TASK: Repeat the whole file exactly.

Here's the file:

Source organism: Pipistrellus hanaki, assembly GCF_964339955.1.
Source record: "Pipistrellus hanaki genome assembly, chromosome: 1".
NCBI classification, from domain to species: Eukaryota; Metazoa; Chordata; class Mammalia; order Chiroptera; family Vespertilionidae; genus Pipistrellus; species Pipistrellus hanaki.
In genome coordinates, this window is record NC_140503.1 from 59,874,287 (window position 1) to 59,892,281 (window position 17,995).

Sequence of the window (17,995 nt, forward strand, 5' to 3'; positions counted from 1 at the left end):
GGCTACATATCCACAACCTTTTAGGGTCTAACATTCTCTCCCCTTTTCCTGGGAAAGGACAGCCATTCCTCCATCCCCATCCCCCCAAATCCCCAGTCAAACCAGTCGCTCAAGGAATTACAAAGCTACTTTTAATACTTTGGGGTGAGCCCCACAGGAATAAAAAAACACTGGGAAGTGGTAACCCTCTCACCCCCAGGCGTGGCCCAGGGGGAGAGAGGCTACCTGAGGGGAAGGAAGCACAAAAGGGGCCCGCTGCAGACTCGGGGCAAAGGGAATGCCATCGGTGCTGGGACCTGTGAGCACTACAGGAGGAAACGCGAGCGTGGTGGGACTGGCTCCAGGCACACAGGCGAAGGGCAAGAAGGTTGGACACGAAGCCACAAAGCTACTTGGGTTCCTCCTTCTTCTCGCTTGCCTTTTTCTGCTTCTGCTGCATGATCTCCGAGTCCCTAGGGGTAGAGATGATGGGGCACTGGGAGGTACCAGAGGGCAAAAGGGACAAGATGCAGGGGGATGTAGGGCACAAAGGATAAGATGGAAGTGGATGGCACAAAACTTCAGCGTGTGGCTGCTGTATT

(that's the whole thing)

Source organism: Pipistrellus hanaki, assembly GCF_964339955.1.
Source record: "Pipistrellus hanaki genome assembly, chromosome: 1".
NCBI classification, from domain to species: Eukaryota; Metazoa; Chordata; class Mammalia; order Chiroptera; family Vespertilionidae; genus Pipistrellus; species Pipistrellus hanaki.
In genome coordinates, this window is record NC_140503.1 from 59,874,287 (window position 1) to 59,892,281 (window position 17,995).

Sequence of the window (17,995 nt, forward strand, 5' to 3'; positions counted from 1 at the left end):
GGCTACATATCCACAACCTTTTAGGGTCTAACATTCTCTCCCCTTTTCCTGGGAAAGGACAGCCATTCCTCCATCCCCATCCCCCCAAATCCCCAGTCAAACCAGTCGCTCAAGGAATTACAAAGCTACTTTTAATACTTTGGGGTGAGCCCCACAGGAATAAAAAAACACTGGGAAGTGGTAACCCTCTCACCCCCAGGCGTGGCCCAGGGGGAGAGAGGCTACCTGAGGGGAAGGAAGCACAAAAGGGGCCCGCTGCAGACTCGGGGCAAAGGGAATGCCATCGGTGCTGGGACCTGTGAGCACTACAGGAGGAAACGCGAGCGTGGTGGGACTGGCTCCAGGCACACAGGCGAAGGGCAAGAAGGTTGGACACGAAGCCACAAAGCTACTTGGGTTCCTCCTTCTTCTCGCTTGCCTTTTTCTGCTTCTGCTGCATGATCTCCGAGTCCCTAGGGGTAGAGATGATGGGGCACTGGGAGGTACCAGAGGGCAAAAGGGACAAGATGCAGGGGGATGTAGGGCACAAAGGATAAGATGGAAGTGGATGGCACAAAACTTCAGCGTGTGGCTGCTGTATT